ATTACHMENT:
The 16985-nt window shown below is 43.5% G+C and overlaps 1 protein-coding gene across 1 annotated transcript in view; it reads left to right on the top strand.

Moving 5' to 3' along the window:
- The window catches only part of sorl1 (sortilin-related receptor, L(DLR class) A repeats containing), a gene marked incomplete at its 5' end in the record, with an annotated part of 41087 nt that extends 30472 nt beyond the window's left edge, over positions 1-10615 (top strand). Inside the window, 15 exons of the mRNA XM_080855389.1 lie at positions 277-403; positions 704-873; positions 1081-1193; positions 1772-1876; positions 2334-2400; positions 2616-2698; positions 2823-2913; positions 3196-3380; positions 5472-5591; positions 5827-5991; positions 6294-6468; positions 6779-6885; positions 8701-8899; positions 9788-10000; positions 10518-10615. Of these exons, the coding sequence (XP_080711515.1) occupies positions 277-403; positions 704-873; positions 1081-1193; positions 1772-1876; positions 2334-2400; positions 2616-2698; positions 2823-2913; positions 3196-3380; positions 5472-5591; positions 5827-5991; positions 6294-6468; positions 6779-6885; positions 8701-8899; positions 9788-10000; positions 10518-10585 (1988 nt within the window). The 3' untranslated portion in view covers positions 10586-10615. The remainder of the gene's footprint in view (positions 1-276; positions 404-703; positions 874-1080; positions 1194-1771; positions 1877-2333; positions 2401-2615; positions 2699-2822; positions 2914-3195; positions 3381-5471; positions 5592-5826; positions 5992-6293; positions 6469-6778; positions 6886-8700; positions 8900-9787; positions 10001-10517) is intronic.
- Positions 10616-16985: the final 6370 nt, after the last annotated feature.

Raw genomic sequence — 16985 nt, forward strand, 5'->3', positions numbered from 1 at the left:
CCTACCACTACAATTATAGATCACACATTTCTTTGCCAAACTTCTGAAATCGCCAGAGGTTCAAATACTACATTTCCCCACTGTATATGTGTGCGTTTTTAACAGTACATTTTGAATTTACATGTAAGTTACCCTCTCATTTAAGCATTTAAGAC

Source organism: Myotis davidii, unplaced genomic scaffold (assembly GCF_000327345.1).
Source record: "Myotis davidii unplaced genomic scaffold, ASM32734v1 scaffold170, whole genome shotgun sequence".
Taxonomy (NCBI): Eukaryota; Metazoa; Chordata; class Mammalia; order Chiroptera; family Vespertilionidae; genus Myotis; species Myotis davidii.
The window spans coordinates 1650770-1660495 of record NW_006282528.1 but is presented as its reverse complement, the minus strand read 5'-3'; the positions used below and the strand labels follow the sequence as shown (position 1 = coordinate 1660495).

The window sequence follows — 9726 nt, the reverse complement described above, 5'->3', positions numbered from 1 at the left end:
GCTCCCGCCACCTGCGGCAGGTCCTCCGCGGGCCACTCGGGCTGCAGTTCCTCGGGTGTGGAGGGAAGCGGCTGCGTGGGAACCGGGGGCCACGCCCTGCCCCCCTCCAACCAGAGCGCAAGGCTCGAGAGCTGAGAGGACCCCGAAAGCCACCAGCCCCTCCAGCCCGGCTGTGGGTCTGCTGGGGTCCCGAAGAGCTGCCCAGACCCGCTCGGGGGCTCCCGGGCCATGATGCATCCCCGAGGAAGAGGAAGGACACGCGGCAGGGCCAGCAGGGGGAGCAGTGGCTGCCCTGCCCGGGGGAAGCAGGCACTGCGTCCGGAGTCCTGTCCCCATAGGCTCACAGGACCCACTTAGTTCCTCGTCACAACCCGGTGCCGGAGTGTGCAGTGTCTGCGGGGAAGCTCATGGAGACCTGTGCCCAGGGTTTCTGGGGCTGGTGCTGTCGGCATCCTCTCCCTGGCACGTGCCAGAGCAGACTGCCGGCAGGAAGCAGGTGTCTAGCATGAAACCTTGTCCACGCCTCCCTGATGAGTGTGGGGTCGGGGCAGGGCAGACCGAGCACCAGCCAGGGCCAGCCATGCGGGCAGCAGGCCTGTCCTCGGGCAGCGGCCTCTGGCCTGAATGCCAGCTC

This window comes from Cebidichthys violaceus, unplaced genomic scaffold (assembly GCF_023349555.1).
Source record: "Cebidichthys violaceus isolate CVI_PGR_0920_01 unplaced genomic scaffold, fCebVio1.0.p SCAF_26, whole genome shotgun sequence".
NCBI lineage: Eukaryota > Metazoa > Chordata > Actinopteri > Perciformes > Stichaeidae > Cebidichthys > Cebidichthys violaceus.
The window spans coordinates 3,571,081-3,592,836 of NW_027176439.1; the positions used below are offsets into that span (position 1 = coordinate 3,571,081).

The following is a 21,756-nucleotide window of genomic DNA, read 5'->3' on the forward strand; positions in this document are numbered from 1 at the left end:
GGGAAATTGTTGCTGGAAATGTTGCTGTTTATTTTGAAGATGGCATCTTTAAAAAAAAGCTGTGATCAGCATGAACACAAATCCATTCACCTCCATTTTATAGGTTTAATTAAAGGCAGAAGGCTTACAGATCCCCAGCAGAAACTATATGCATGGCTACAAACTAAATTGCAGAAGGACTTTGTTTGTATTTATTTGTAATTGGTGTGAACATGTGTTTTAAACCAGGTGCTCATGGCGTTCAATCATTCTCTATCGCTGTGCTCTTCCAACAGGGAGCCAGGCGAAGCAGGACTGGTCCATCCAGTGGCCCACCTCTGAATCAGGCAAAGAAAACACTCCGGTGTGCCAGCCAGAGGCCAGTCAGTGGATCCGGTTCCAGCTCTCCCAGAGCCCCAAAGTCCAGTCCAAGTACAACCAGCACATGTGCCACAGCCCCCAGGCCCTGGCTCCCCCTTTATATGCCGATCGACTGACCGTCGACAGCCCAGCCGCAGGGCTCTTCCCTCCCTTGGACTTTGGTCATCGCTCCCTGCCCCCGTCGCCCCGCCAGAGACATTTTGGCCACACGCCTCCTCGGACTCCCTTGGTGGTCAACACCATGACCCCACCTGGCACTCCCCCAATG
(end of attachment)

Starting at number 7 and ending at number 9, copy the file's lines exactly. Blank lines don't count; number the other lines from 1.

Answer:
Source organism: Myotis davidii, unplaced genomic scaffold (assembly GCF_000327345.1).
Source record: "Myotis davidii unplaced genomic scaffold, ASM32734v1 scaffold170, whole genome shotgun sequence".
Taxonomy (NCBI): Eukaryota; Metazoa; Chordata; class Mammalia; order Chiroptera; family Vespertilionidae; genus Myotis; species Myotis davidii.